We raised this issue ahead of the ominous projections by the EU and Frontex, expecting migrant flows to increase in the future, in order to act proactively, send specific messages and protect migrants from becoming victims. “We don’t want to see more people drowning in the sea, we don’t want to see more unaccompanied minors being exploited,” the Minister said and referred to recent incidents in the Aegean Sea, after boats carrying migrants sunk near the coast of Lesbos and Kythera.
"These incidents happened because some desperate people were exploited by smugglers and were forwarded to European countries, in this case, Greece", the Minister said and noted that “we have to take protection measures for these people.”
This is why Cyprus proposes that migrants who wish to file an asylum application, should do so in their country of origin or transit, Nouris explained and said that technicalities should be determined later. According to the proposal, if applicants get the go-ahead, they will be able to safely arrive in the country, without having to illegally cross the Green Line or board a precarious boat or, in the case of unaccompanied minors, have 10- or 11-year-old children fly alone.
These people will know in advance that upon arrival they will get recognition as asylum seekers, the Minister of Interior noted. Those with rejected applications will know that there is absolutely no reason to pay smugglers, he went on, while acknowledging that “this is not an easy endeavor” as it requires a series of legislative amendments.
The Republic of Cyprus will raise the issue in front of fellow EU Ministers and “my sense is that there will be significant support, while some member states already back [the proposal]. I see this as a trigger for discussion” to start weighing up pros and cons. Any conclusion on the matter I believe will send out a message to smugglers, who make a fortune at the expense of migrants and will result in reducing migrant flows to our countries, Nouris said.
Cyprus is not the only EU country burdened with the problem of tactics that instrumentalize migrants, the Minister said in reply to another question and pointed to the case of Italy. “The EU is called to have concrete sanctions in place when there is proof – as in the case of the Republic of Cyprus – of migration and migrants being instrumentalized” the Minister noted.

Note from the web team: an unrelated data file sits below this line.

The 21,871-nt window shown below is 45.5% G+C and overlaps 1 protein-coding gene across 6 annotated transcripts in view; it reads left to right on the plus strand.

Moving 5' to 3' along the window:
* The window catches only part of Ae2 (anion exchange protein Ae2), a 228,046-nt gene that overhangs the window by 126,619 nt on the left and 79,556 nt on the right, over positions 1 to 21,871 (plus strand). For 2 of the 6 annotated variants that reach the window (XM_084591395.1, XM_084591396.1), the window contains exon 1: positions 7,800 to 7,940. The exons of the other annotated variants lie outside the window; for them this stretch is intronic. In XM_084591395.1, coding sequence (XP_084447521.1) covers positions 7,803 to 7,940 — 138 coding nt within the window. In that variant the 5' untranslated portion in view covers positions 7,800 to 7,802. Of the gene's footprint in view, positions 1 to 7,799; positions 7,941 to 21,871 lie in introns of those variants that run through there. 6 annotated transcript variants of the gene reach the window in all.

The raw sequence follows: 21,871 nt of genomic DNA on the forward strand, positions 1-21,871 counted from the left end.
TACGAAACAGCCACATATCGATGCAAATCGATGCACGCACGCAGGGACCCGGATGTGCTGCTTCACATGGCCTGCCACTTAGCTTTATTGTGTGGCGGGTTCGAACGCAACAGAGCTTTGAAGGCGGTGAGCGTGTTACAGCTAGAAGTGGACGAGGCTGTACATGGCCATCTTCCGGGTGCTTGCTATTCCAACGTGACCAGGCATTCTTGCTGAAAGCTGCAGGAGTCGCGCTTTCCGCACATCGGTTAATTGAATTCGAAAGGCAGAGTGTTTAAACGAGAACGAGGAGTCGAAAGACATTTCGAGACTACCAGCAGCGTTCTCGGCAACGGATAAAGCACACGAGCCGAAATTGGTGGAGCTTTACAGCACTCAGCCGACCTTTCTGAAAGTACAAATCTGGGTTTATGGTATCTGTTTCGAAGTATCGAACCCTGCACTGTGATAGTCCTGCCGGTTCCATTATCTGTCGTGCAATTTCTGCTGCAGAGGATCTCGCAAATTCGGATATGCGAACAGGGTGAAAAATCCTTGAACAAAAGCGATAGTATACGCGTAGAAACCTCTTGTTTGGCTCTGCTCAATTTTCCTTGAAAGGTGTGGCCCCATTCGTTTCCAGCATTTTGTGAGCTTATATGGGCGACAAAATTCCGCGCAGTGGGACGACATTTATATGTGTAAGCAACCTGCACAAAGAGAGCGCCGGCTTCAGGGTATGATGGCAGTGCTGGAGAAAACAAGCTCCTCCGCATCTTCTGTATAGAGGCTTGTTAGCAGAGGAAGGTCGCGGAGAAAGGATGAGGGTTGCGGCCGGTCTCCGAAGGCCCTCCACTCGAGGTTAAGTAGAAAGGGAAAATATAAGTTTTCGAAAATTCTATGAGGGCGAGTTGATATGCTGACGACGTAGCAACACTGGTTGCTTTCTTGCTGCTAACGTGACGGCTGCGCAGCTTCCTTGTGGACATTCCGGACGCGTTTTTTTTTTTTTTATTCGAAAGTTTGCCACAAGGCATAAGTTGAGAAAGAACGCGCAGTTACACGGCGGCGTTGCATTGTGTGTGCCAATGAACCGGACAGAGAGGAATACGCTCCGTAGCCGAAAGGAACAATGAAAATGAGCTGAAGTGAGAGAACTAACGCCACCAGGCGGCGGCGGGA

He said that last April, Cyprus communicated this evidence to EU authorities, including travel documents that show the route these people follow from sub-Saharan Africa to Istanbul, and from there to the illegal airport operating in the Turkish-occupied part of Cyprus. A few hours after their arrival, most people pay smugglers a sum of €200-€300 to guide them across the Green Line, interviews with a large number of people coming from these areas revealed, according to the Minister.
This issue was also raised during a meeting Nouris had late last month with Jean-Pierre Lacroix, the UN Under-Secretary-General for Peace Operations, and according to the Minister, “it is imperative to exercise more effective control in the Green Line” in line with the relevant regulation that allows crossing for people with valid travel documents and for those who entered the Republic through a legal entry point. “Obviously neither is the case for irregular migrants” Nouris went on.
Elaborating on discussions in New York concerning the UN peacekeeping force in Cyprus (UNFICYP), Nouris said that managing migration is not part of UNFICYP’s mandate, which is tasked with checking people who enter the buffer zone that divides Cyprus. “The peacekeeping force is serving in the Republic of Cyprus since 1963 and has helped us immensely in maintaining this status, this tranquillity and in avoiding potential clashes” he added.
UNFICYP is primarily concerned today with checking Greek Cypriots who are entitled to enter the buffer zone from the government-controlled areas, such as farmers and people staying there “and rightly so” Nouris said, noting that the same should apply to those attempting to enter from the Turkish-occupied areas. I explained that if this becomes possible, it would constitute a very big help in containing migrant flows, he added.
“I understand that things are difficult since the mood for cooperation is not positive from the Turkish Cypriot side and Turkey, which controls the situation. Nevertheless, I received assurances that the issue will be discussed, even at the UN Secretary-General’s level, and I hope that there will be developments” he noted.